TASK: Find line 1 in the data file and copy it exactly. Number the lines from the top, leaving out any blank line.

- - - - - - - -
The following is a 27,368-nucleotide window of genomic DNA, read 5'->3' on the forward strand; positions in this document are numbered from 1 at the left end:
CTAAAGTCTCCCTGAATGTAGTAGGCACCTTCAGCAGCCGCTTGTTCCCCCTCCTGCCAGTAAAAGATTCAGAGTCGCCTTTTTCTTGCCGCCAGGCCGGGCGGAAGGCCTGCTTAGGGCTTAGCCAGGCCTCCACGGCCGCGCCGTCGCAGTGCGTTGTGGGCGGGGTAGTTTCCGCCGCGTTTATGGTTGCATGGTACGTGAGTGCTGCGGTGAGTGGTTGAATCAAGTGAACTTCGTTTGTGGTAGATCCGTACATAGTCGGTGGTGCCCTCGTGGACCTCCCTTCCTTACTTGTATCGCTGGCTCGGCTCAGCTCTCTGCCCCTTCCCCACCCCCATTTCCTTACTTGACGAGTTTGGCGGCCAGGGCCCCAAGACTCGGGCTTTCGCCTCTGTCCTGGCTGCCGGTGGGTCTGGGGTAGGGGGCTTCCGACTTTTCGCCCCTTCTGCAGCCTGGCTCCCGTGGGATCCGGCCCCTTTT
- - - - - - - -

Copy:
The following is a 27,368-nucleotide window of genomic DNA, read 5'->3' on the forward strand; positions in this document are numbered from 1 at the left end: